The theory of Karma
3. What is the cause of Karma?
Ignorance (avijja), or not knowing things as they truly are, is the chief cause of Karma. Dependent on ignorance arise activities (avijja paccaya samkhara) states the Buddha in the Paticca Samuppada(Dependent Origination).
Associated with ignorance is the ally craving (tanha), the other root of Karma. Evil actions are conditioned by these two causes. All good deeds of a worldling (putthujana), though associated with the three wholesome roots of generosity (alobha), goodwill (adosa)and knowledge (amoha), are nevertheless regarded as Karma because the two roots of ignorance and craving are dormant in him. The moral types of Supramundane Path Consciousness (magga citta)are not regarded as Karma because they tend to eradicate the two root causes.
Who is the doer of Karma?
Who reaps the fruit of Karma?
Does Karma mould a soul?
In answering these subtle questions, the Venerable Buddhaghosa writes in the Visuddhi Magga:
"No doer is there who does the deed;
Nor is there one who feels the fruit;
Constituent parts alone roll on;
This indeed! Is right discernment."
For instance, the table we see is apparent reality. In an ultimate sense the so-called table consists of forces and qualities.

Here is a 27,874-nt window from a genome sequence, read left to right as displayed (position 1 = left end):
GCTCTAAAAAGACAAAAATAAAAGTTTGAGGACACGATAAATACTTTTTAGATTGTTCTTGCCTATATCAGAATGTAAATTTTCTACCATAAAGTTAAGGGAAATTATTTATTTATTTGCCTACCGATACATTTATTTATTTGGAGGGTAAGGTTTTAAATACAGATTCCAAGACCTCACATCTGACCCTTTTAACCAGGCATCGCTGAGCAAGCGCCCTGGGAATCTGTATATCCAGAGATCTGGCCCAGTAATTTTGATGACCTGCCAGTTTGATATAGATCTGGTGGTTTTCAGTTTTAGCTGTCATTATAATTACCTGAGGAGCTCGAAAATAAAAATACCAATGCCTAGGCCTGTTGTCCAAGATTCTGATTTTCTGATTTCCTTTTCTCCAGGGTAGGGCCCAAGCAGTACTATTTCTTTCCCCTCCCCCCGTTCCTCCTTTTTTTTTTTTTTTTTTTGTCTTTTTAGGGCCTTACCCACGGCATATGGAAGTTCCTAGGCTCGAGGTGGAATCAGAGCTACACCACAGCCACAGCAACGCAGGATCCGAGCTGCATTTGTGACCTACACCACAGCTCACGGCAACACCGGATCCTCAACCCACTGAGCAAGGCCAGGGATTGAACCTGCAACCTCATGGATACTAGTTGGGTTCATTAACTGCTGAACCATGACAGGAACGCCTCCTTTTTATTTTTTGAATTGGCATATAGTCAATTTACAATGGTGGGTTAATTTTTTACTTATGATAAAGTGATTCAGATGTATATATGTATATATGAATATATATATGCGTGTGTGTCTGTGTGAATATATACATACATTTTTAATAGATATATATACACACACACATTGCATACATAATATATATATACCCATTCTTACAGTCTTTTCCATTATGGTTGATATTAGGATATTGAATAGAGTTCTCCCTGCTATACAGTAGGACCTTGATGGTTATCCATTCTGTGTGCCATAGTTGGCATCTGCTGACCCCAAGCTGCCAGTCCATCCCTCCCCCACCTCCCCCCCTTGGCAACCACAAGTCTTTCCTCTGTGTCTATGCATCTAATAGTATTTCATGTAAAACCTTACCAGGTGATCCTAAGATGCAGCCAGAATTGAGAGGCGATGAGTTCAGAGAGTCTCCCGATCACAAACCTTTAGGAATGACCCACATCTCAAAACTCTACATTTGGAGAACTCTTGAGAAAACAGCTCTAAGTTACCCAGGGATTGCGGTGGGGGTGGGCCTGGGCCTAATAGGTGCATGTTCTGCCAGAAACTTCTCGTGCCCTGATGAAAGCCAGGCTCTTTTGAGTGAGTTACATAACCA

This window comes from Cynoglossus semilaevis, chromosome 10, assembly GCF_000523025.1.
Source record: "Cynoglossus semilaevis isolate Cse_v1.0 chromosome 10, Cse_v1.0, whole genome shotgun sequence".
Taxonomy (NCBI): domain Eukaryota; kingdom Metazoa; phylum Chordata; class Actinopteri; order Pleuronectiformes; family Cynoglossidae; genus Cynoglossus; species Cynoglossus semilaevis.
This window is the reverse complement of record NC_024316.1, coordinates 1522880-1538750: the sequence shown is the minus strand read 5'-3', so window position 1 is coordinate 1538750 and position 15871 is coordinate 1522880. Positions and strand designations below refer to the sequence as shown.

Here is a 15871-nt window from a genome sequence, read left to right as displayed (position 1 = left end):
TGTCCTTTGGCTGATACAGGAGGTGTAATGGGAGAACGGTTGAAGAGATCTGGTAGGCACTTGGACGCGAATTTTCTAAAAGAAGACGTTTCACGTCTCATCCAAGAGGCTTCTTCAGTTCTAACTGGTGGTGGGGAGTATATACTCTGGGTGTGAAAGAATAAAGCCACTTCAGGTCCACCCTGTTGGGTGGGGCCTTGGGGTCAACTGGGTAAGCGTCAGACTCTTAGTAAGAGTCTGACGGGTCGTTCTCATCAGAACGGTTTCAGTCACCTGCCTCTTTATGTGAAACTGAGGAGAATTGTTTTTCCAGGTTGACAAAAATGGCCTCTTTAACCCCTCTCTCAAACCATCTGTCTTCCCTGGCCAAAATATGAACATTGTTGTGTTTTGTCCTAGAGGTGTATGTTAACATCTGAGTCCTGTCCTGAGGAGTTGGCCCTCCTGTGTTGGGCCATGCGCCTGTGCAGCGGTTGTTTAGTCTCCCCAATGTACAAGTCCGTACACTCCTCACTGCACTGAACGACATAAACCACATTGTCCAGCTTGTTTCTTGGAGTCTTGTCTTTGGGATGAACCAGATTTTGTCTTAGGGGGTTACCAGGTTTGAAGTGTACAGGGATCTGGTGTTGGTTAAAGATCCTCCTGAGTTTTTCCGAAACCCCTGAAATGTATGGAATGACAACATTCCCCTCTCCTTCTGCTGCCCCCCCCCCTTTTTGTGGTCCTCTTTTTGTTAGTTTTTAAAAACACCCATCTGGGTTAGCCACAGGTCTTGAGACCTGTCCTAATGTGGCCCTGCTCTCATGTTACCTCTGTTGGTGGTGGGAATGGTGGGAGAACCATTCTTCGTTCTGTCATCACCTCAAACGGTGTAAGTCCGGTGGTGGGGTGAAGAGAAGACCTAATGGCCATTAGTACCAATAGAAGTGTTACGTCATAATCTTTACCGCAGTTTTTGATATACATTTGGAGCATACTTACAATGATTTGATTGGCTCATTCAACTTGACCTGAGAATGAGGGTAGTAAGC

For ordinary purposes a scientist would use the term water, but in the laboratory he would say H 2 0.
In this same way, for conventional purposes, such terms as man, woman, being, self, and so forth are used. The so-called fleeting forms consist of psychophysical phenomena, which are constantly changing not remaining the same for two consecutive moments.
Buddhists, therefore, do not believe in an unchanging entity, in an actor apart from action, in a perceiver apart from perception, in a conscious subject behind consciousness.
Who then, is the doer of Karma? Who experiences the effect?
Volition, or Will (tetana), is itself the doer, Feeling (vedana)is itself the reaper of the fruits of actions. Apart from these pure mental states (suddhadhamma) there is no-one to sow and no-one to reap.